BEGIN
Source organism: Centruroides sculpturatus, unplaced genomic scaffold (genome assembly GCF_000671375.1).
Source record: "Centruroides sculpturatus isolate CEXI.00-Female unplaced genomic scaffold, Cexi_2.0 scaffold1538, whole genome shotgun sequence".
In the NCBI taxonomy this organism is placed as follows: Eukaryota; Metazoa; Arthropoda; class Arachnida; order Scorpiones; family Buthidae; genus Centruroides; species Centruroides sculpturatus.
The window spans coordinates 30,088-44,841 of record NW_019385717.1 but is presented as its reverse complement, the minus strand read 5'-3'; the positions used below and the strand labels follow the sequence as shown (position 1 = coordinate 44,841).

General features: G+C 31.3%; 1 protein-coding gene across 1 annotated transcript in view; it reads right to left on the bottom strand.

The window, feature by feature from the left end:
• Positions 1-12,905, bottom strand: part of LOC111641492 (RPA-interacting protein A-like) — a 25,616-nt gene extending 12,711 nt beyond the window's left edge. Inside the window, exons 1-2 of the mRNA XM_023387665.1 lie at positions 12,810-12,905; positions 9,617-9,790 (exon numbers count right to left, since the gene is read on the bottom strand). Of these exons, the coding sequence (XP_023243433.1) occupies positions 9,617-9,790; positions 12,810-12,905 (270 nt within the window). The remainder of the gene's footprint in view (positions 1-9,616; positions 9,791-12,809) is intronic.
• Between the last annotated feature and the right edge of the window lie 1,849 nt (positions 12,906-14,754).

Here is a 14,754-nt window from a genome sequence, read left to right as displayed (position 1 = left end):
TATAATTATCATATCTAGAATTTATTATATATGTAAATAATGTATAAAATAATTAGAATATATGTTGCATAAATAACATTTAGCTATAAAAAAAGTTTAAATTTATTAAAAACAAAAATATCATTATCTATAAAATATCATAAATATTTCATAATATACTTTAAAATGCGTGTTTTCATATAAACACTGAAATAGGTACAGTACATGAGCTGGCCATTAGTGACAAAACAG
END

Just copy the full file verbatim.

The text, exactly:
Source organism: Centruroides sculpturatus, unplaced genomic scaffold (genome assembly GCF_000671375.1).
Source record: "Centruroides sculpturatus isolate CEXI.00-Female unplaced genomic scaffold, Cexi_2.0 scaffold1538, whole genome shotgun sequence".
In the NCBI taxonomy this organism is placed as follows: Eukaryota; Metazoa; Arthropoda; class Arachnida; order Scorpiones; family Buthidae; genus Centruroides; species Centruroides sculpturatus.
The window spans coordinates 30,088-44,841 of record NW_019385717.1 but is presented as its reverse complement, the minus strand read 5'-3'; the positions used below and the strand labels follow the sequence as shown (position 1 = coordinate 44,841).

General features: G+C 31.3%; 1 protein-coding gene across 1 annotated transcript in view; it reads right to left on the bottom strand.

The window, feature by feature from the left end:
• Positions 1-12,905, bottom strand: part of LOC111641492 (RPA-interacting protein A-like) — a 25,616-nt gene extending 12,711 nt beyond the window's left edge. Inside the window, exons 1-2 of the mRNA XM_023387665.1 lie at positions 12,810-12,905; positions 9,617-9,790 (exon numbers count right to left, since the gene is read on the bottom strand). Of these exons, the coding sequence (XP_023243433.1) occupies positions 9,617-9,790; positions 12,810-12,905 (270 nt within the window). The remainder of the gene's footprint in view (positions 1-9,616; positions 9,791-12,809) is intronic.
• Between the last annotated feature and the right edge of the window lie 1,849 nt (positions 12,906-14,754).

Here is a 14,754-nt window from a genome sequence, read left to right as displayed (position 1 = left end):
TATAATTATCATATCTAGAATTTATTATATATGTAAATAATGTATAAAATAATTAGAATATATGTTGCATAAATAACATTTAGCTATAAAAAAAGTTTAAATTTATTAAAAACAAAAATATCATTATCTATAAAATATCATAAATATTTCATAATATACTTTAAAATGCGTGTTTTCATATAAACACTGAAATAGGTACAGTACATGAGCTGGCCATTAGTGACAAAACAG